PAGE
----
Put down the frozen french fries: For real. Just do it. Put back those individual packets of flavored oatmeal while you’re at it. These two items, on average, cost twice as much per unit than their unprocessed counterparts (fresh potatoes and old-fashioned rolled oats). That’s true of most convenience foods. The truth is that it doesn’t take much more time to make these items fresh.

Ban Junk Food

The average American spends almost 25% of their grocery budget on processed, convenience, pre-made and snack foods. Don’t believe me? Dig out your last grocery receipt and add it up. I’m positive it’s more than you think it is.

Ask you how much of that food was eaten mindlessly? It’s easy to prepare (if it needs any preparation at all) so it’s easy to just grab some to chow down on while you’re watching TV or working on your computer. Seriously, when was the last time you wondered why there were only crumbs in the bottom of the chip bag? And did you really eat all the microwavable pizza nuggets?

Now ask yourself if you’re really going to spend that much money on things you didn’t even enjoy eating? Surely if you had enjoyed them, you would have remembered actually eating them. Think of how much you’re going to enjoy keeping all that money right in your bank account from now on!

OK, yes, you’re gonna want cookies. These no bake cookies come together in less than 15 minutes for about $3.50, which is less than ½ the price of buying the same amount of the same cookies pre-made.

Go Forth And Conquer

Be bold. Be unafraid. Get out there and go shopping. You’ve got this.

 

All my best,

Cynthia

cynthia@cynthiaeats.com

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8 Replies to “Saving Money On Food – 13 Ways To Slash Your Grocery Bill”

  1. Some great tips here on getting the most bang for your buck when you go shopping. Unprocessed is definitely better for your health and your budget, but sometimes it is so much easier to buy precut veggies, especially when you are working late and need to get a meal ready in a hurry. Sometimes I don’t mind paying a little more in certain instances.

    Whenever I go shopping I always try to eat a meal before hand, then I don’t feel tempted by all the cooked goodies on display and it is definitely easier to resist the chocolate isle.

    1. Hey, life is busy!  I will often pay a little extra for precut or frozen veggies, burger that’s already “burgered up” or previously sliced up chicken tenders.  It’s good to eat healthily but we only have so much time!

  2. Great article for me. I am someone that notoriously goes into a grocery store to buy a few things and comes out with double what I planned to go in there for. Junk food is my big one that I always seem to pick up without planning. I will follow your tips and see if I can put some discipline in my shopping moving forward!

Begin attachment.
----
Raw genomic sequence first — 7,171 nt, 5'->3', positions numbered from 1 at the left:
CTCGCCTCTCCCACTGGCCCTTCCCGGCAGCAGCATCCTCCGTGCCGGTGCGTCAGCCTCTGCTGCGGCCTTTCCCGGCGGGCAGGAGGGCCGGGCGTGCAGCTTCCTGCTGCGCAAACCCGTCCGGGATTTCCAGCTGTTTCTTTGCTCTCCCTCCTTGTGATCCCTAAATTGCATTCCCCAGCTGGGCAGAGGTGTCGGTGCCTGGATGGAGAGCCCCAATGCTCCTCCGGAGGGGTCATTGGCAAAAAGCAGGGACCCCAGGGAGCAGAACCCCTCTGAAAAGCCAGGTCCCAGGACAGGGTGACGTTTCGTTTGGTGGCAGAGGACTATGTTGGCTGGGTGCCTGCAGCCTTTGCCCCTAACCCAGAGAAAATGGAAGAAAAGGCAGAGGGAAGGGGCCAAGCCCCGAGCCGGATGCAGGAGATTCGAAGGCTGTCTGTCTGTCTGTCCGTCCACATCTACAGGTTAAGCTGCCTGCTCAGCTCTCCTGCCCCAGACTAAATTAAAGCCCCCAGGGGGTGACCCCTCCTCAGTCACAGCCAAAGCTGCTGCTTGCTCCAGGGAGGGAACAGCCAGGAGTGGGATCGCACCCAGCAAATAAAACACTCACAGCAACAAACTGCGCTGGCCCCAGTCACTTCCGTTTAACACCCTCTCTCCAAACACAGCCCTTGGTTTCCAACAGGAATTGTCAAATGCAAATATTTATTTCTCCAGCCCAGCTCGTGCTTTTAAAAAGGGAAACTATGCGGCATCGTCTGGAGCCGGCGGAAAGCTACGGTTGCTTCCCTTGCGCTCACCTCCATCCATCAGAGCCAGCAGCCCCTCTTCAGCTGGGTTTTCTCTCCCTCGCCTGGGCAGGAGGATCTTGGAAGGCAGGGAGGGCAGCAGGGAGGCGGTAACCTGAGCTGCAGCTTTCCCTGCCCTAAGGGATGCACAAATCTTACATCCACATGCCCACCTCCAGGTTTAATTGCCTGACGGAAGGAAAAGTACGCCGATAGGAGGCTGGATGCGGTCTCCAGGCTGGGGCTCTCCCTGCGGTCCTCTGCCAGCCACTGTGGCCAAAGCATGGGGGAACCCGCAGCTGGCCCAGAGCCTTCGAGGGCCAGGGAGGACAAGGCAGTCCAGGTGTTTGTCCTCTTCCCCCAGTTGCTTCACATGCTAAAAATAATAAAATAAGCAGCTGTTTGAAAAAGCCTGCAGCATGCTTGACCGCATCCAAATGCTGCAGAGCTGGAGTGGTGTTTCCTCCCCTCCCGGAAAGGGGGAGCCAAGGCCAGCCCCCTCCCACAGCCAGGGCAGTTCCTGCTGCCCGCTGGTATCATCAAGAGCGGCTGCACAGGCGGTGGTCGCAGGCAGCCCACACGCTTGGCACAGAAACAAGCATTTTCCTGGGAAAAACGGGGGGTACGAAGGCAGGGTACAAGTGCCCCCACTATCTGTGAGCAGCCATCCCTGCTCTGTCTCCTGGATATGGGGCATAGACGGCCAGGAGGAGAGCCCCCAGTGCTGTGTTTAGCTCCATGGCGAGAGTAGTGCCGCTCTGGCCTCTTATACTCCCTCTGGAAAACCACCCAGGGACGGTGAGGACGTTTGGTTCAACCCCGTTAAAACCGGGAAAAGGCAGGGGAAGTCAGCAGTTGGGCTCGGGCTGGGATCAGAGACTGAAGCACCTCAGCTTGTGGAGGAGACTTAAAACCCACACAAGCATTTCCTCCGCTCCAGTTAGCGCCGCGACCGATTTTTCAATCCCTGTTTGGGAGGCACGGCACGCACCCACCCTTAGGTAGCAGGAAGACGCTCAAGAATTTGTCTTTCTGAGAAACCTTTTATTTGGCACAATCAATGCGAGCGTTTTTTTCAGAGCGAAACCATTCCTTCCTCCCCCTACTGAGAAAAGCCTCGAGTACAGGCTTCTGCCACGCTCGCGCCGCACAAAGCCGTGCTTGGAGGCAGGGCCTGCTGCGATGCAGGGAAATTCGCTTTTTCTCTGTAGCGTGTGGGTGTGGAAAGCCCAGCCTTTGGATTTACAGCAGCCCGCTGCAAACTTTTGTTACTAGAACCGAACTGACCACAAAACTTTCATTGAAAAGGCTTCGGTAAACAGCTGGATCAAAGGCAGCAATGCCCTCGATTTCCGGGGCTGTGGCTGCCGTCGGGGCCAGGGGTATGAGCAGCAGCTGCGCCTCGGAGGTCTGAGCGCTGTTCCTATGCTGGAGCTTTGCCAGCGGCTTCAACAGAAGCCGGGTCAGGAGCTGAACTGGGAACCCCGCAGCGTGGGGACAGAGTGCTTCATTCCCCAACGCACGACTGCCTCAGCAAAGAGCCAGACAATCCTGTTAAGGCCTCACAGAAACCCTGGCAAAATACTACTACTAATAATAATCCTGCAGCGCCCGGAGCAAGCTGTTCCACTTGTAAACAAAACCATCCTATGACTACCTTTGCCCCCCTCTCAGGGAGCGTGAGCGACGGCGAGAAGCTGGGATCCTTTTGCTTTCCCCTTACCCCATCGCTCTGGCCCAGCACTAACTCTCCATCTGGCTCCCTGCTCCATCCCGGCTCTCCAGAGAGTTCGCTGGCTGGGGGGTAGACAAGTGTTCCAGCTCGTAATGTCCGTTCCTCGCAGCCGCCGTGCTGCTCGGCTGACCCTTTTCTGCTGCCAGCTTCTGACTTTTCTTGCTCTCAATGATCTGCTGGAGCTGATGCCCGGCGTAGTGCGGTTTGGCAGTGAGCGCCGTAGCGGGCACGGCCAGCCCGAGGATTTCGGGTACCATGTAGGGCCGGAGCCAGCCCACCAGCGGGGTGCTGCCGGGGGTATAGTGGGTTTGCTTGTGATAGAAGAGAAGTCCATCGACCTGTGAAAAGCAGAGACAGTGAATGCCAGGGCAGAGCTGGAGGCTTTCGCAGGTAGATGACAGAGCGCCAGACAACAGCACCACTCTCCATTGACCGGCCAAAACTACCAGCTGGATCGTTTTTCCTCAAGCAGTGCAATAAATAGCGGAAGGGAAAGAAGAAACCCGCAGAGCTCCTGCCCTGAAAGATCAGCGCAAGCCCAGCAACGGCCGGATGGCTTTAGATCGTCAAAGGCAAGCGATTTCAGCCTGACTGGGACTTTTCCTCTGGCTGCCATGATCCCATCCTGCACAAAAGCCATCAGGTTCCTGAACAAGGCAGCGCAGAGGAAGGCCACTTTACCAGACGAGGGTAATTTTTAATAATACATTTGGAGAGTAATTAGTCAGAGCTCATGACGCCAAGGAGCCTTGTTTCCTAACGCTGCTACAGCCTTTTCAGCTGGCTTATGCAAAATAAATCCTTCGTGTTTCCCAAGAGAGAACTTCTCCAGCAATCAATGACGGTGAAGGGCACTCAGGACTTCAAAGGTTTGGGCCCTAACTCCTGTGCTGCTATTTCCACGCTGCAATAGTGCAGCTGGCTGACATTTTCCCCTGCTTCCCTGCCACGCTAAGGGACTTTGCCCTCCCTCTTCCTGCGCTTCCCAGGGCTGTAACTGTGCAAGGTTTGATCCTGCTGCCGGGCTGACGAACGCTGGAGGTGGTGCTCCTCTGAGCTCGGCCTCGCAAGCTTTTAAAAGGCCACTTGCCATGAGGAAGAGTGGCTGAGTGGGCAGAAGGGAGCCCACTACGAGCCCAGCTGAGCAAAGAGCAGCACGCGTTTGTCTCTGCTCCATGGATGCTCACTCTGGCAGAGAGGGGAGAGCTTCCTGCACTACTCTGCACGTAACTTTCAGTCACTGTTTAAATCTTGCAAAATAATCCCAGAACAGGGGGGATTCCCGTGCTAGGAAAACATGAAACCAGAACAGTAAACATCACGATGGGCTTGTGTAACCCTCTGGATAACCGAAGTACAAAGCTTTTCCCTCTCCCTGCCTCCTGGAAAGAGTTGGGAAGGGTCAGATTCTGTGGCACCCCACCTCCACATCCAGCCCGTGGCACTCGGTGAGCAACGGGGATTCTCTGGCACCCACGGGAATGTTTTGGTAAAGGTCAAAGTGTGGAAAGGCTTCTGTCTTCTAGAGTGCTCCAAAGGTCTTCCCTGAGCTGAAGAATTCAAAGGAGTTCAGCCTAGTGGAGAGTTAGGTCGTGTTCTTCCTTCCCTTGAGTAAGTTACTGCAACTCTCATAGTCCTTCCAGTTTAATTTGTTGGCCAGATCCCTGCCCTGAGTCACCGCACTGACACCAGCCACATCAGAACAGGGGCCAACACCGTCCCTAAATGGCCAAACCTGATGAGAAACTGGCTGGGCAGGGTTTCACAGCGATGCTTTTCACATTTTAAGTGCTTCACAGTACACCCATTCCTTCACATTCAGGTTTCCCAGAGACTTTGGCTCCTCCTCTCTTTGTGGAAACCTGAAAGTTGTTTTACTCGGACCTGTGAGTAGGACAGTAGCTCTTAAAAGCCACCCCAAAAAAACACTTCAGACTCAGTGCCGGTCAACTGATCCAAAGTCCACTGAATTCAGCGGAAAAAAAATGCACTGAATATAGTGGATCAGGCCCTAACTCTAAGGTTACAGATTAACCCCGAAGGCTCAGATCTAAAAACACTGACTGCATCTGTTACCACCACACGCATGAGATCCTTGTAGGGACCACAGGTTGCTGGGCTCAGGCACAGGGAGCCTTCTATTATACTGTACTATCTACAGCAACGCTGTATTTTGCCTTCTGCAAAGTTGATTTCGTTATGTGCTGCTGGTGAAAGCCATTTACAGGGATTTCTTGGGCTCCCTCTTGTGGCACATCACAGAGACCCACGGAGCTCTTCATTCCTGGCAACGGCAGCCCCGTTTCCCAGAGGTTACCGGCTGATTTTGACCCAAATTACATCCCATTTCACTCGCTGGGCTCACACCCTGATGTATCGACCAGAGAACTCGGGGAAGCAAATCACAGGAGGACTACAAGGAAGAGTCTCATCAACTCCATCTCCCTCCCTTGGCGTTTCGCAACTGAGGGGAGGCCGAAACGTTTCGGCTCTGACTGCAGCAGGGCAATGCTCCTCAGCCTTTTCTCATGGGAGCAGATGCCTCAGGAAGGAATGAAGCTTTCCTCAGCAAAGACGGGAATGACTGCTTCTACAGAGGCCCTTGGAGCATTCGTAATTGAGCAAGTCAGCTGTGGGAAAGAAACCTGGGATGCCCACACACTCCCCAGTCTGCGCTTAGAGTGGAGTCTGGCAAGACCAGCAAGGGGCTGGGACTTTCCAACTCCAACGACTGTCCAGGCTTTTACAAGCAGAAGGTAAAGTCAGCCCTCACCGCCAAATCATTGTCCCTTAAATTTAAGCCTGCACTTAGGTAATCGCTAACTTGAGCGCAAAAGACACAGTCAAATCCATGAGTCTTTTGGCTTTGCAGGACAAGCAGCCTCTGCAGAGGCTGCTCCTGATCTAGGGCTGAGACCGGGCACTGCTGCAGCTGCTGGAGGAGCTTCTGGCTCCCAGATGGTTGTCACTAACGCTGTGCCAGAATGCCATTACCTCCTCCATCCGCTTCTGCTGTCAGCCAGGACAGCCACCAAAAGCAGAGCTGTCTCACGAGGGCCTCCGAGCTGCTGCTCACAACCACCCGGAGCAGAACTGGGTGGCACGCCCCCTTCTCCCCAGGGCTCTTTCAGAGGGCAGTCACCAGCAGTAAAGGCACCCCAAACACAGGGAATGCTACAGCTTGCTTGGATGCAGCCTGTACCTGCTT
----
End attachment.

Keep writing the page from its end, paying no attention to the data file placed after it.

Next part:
1. It can be a struggle but once you set your sights on a shopping list (and decide to stick to it), shopping becomes less of a chore.  Give it a month or two and you won’t even miss that junk food!

  3. Love this post! My partner and I are avid meal planners. Great tips on sticking to a meal plan and those items. I always try to avoid the center of the store and usually shop on the outskirts where more of the fresh items are vs the junk food. It can be so easy to stray and want to grab things on the endcaps but you’re right, it’s where they get you! Especially with all of the “deals” while you’re waiting in line to check out.

    Thank you for sharing!

    1. Those center aisles will get you every time!  Now that I’ve taken on a campaign to cook my food fresh, from scratch, I find that I need very little in the center of the store.  Coffee, spices and baking goods…that’s just about it!  It feels good to be able to avoid them and save money.

  4. Thanks for this post! I appreciate it because it solved a critical problem attached to spending lavishly at grocery stores. I never knew some sellers use the diabolical means to lure buyers into overspending against their fixed budget; it’s shocking to get to know this. This is a common issue that affects most people when it comes to shopping at grocery stores, and only few know the way out.

    One of the tricks they use to make buyers overspend is sneaky displays. So, I agree with you that grouping items together and setting up the shopping lists will prevent a buyer from being tempted.

    1. I’m glad you found this helpful, Michael.  Now that you know, you’ll see those sneaky ways for what they are and you’ll never fall again!